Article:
American illusionist David Blaine launched his first world tour to a packed audience at the Emirates Palace hotel in Abu Dhabi on Thursday night.
Fans feel the heat as David Blaine kicks off world tour in Abu Dhabi
ABU DHABI // American illusionist David Blaine launched his first world tour to a packed audience at the Emirates Palace hotel in Abu Dhabi on Thursday night.
About 1,100 people came to watch the death-defying artist’s show, and he did not disappoint.
“I’ve waited 10 years for tonight,” Blaine told the audience. “I’ve always dreamt of putting everything I’ve done into one show.”
He started his show with an impression of a human fire extinguisher. “I was told to drink a lot of water because of the climate here,” Blaine said as he drank half a dozen bottles of water.
Then, with a gulp of kerosene, he blew fire and lit his spade-shaped logo on fire, and then spewed out water to put it out.
The crowd were left with their mouths agape in wonderment.
“I’ve always been a fan. I started watching him on television when I was young,” said Jamie Ryder, 34, a lawyer from Britain. “He was very different from every other magic show you’d seen. He launched a new genre.”
But Mr Ryder said he was slightly nervous about being seated near to the stage. “My friends got me the ticket as a surprise,” he said. “I’m looking forward to being freaked out, I just hope he doesn’t ask me to participate.”
Blaine heavily involved members of the audience in his show as he performed many of his street magic and card tricks.
Ishwar Chusani and his family had seen David Copperfield perform live and were looking forward to comparing his performance style to Blaine’s.
“I’ve heard so much about him [Blaine], and the kids said they really wanted to see him,” said the 56-year-old Bangladeshi who drove from Dubai to the capital for the show. “We really want to see what he has in store for us. David Copperfield was a great show, I’m sure this is different, but I want to see how.”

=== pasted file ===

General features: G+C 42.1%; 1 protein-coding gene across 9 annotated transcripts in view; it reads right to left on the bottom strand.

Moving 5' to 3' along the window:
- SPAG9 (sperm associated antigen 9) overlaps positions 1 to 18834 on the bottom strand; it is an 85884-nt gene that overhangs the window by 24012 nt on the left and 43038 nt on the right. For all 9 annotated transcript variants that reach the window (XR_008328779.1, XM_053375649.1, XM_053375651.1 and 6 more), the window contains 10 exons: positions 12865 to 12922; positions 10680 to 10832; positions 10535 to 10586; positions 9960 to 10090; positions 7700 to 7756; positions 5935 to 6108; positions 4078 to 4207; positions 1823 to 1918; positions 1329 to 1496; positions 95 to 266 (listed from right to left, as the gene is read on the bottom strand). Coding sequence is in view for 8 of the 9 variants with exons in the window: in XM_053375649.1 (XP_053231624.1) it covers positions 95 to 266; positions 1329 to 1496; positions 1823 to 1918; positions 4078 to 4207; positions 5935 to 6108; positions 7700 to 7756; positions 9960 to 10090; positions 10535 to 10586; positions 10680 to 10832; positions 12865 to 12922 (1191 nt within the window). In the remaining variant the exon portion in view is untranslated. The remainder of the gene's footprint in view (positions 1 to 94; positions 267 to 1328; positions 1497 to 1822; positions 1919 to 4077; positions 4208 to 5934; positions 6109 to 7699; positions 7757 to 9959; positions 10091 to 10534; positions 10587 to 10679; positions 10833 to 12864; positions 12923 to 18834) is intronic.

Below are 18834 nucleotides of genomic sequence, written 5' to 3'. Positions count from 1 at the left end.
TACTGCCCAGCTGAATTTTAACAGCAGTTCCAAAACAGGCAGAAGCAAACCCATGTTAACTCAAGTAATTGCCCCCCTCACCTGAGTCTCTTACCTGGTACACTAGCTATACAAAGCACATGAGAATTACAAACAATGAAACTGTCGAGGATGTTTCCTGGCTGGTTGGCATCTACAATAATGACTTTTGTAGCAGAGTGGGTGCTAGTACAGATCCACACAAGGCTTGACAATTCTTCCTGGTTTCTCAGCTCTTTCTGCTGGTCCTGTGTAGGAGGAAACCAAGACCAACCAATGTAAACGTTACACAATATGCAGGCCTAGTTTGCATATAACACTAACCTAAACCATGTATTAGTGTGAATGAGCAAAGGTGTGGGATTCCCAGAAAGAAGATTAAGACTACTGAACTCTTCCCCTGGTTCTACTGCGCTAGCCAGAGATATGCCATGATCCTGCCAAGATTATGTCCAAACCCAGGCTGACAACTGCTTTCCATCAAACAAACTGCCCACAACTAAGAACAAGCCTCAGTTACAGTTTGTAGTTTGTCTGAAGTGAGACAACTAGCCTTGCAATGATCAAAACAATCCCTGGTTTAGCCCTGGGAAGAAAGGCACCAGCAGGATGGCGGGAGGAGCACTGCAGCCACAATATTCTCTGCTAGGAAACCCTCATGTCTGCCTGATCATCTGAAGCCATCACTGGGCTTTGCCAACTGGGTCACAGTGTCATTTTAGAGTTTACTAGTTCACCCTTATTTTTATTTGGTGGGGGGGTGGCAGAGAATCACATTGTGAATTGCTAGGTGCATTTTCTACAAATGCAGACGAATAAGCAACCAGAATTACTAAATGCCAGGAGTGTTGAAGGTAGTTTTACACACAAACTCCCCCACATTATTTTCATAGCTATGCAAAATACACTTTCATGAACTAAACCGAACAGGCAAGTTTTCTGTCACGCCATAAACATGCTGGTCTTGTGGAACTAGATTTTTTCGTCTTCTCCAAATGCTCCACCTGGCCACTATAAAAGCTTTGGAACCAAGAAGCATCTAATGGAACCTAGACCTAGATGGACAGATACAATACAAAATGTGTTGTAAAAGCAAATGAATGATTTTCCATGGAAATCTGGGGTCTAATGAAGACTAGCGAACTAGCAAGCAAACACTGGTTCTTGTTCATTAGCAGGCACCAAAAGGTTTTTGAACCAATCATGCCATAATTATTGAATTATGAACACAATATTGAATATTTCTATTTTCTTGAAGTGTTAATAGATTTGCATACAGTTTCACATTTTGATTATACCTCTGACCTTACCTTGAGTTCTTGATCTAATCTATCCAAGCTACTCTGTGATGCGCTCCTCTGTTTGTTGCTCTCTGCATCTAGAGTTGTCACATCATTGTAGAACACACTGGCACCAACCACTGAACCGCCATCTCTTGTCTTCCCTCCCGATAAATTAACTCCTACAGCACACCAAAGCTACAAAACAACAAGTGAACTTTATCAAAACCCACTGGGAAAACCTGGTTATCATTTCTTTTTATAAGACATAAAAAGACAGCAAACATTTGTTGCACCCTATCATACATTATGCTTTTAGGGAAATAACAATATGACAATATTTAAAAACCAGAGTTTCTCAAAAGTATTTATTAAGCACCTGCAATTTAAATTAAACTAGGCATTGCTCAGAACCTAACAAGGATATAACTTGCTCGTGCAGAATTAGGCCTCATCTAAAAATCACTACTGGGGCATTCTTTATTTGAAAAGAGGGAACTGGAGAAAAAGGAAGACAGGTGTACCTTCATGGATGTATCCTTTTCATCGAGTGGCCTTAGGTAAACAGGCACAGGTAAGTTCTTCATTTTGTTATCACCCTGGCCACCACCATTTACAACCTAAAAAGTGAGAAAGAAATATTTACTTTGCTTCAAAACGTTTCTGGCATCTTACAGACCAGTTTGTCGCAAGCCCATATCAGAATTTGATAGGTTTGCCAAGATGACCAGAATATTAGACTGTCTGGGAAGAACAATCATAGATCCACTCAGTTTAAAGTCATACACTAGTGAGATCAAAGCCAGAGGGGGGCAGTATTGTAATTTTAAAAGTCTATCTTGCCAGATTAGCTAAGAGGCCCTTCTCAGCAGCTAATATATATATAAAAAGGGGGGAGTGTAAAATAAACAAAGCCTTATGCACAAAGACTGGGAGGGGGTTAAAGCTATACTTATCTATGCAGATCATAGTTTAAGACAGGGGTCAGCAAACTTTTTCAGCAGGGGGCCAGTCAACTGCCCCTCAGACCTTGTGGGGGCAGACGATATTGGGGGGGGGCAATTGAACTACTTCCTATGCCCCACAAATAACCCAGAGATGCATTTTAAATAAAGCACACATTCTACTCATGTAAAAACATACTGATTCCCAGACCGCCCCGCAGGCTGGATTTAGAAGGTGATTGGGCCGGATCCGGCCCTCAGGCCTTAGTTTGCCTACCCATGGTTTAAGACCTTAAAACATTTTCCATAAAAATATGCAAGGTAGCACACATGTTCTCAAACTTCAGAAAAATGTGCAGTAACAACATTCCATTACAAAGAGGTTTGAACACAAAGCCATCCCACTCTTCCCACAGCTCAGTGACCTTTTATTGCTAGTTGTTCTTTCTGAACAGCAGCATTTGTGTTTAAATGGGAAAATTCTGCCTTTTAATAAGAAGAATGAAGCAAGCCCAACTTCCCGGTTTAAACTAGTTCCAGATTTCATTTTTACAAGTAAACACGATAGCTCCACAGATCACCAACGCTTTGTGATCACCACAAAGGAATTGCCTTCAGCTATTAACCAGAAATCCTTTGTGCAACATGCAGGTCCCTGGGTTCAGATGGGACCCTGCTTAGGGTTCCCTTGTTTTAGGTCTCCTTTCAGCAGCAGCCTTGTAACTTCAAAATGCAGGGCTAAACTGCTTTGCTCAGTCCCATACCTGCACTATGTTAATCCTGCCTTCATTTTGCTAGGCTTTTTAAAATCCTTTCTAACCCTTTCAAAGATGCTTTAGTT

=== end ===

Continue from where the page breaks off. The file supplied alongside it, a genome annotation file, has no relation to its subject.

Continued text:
At one stage, Blaine asked a female member of the audience to pick a piece of a puzzle from a jar containing 2,000 different puzzle pieces. The piece she picked was the missing piece in a nearly completed map he had on stage. It was “Abu Dhabi”.
“I enjoyed watching his endurance shows where he broke records in New York and London,” said Khalifa Al Muhairi, a 31-year-old civil servant. “His reputation preceeds him. And I just want to enjoy his performance tonight.”
For his final act, Blaine picked the death-defying water-torture cell performance that Harry Houdini made famous.
“We have all been swimming and know how long we can hold our breath. I want to see how long he can last,” said Omar Azad, a 32-year-old Bangladeshi.
The illusionist asked members of the audience to hold their breath with him as he submerged himself in the tank. To prove that his act was genuine, Blaine asked a child to hold his hand under the water. The child, however, decided to join the act and jumped into the tank.
But he did not disrupt the performance, although Blaine had to help the child out of the tank, which might have cost him a few precious seconds.
Blaine eventually emerged from the water tank 10 minutes and three seconds after he started his performance.